Wednesday, June 25, 2014 |
The Reading Rainbow revival project has reached new heights. A Kickstarter campaign started by long-time host and producer LeVar Burton to expand the beloved PBS show digitally has raised more than $4 million, becoming one of the most successful projects in the crowdfunding site's history.
Since the critically acclaimed children's series was cancelled in 2009, Burton has been searching for new ways to keep the brand alive through new technology. Last year, he launched a well-received Reading Rainbow tablet app that contained hundreds of fiction and non-fiction books, video field trips starring Burton, and interactive elements.
The actor, best known for his roles as Geordi La Forge from Stark Trek: The Next Generation and Kunta Kinte from the TV mini-series Roots, launched a Kickstarter campaign in late-May to seek $1 million to expand the new digital Reading Rainbow to mobile phones, game consoles and content devices like AppleTV and ROKU. Rewards included autographed books, DVDs, school assembly appearances by Burton, and even dinner with Burton and some of his Star Trek alums.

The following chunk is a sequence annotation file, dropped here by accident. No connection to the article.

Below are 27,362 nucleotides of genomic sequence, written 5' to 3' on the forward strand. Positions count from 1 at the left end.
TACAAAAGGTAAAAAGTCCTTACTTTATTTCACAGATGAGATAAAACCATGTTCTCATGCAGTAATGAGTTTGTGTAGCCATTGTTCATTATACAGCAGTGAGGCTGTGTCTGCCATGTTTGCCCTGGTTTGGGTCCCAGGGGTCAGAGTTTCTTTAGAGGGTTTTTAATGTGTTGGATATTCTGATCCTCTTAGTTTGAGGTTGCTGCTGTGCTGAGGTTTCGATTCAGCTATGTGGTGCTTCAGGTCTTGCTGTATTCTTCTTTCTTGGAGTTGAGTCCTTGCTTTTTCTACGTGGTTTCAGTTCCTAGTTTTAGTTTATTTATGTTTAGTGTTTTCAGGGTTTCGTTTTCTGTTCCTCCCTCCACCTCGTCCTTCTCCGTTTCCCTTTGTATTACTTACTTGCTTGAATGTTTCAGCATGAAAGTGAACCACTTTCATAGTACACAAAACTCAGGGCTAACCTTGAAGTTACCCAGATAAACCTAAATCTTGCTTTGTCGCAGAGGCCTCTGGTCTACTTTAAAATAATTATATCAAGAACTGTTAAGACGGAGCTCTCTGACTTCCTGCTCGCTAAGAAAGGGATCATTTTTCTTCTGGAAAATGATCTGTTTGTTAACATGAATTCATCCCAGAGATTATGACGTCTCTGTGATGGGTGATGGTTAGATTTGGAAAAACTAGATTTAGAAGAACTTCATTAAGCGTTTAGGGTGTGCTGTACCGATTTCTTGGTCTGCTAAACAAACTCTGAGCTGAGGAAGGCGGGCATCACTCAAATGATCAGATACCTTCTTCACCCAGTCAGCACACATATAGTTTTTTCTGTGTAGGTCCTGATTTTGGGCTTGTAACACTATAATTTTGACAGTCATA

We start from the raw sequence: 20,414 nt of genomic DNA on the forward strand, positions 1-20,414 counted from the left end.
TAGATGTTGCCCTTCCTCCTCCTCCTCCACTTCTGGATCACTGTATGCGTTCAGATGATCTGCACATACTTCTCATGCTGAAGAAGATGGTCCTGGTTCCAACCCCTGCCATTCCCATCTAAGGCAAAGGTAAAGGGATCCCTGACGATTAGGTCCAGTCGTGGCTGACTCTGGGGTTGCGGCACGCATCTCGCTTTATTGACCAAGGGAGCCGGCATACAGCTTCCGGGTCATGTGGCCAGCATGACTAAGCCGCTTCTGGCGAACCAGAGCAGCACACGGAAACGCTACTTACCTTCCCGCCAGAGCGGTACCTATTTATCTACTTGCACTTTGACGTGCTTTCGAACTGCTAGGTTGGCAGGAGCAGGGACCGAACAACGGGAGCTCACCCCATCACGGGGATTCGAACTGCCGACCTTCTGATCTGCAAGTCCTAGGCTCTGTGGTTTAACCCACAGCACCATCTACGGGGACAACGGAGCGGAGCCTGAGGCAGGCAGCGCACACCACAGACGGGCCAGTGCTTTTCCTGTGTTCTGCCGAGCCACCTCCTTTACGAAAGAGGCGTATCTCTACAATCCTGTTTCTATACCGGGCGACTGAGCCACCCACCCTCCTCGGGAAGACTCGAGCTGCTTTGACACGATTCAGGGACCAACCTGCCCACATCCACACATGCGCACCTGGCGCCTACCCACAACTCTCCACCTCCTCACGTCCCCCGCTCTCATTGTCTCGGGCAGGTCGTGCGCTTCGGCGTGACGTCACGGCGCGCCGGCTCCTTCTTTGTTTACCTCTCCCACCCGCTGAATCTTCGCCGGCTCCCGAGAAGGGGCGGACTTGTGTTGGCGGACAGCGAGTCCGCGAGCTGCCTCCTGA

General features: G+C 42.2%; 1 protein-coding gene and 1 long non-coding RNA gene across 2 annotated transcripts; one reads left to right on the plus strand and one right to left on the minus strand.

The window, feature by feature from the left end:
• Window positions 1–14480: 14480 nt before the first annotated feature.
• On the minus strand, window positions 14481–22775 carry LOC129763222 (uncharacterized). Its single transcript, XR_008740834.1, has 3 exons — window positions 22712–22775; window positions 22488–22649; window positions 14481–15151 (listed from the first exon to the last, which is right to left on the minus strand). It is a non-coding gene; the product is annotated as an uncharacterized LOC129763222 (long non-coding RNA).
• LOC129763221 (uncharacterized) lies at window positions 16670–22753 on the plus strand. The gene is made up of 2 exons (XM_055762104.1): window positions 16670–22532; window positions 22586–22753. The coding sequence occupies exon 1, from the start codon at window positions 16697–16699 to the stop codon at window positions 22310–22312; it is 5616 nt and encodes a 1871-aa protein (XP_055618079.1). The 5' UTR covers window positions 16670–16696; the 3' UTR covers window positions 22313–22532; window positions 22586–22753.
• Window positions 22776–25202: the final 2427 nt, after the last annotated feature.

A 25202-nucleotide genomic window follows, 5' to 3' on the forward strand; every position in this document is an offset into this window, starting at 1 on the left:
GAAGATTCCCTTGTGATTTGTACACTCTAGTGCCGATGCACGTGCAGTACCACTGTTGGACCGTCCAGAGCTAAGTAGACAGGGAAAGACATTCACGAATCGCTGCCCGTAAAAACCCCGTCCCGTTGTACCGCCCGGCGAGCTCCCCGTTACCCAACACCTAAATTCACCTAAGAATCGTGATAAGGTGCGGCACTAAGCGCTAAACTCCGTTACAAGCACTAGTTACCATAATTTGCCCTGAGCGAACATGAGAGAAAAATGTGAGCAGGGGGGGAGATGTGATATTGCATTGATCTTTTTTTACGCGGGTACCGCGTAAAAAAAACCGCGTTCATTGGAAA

Well, within 11 hours of launch, they got their $1 million. And the money kept coming in. Now, with one week left to go, Burton has set a new goal of $5 million, which would allow his team to set-up access to Reading Rainbow for free in more than 7,500 classrooms across the U.S.
In a recent interview with Rolling Stone, Burton said that while Kickstarter is a new platform, he felt it shared the same spirit as PBS.
"PBS has always been 'supported by viewers like you.' So we felt like we were going back to the roots of the PBS model in a modern sense. That's exactly what crowdfunding is in my view."
Burton said he was shocked when the campaign rocketed past its fundraising goal on the first day.
"Every day of my life, people come up to me and tell me how much Reading Rainbow has meant to them. So I knew that there was love for the brand. I was just not prepared for how deep that love would run."
While he'll always love the TV show, in many ways, Burton is more excited by the interactive possibilities of Reading Rainbow 2.0.
"We're doing the same thing that we always did: We're highlighting books and we're giving kids access to them."
But now, kids can immediately read the books on their devices.
"That's the thing that we can do now that we couldn't do on television."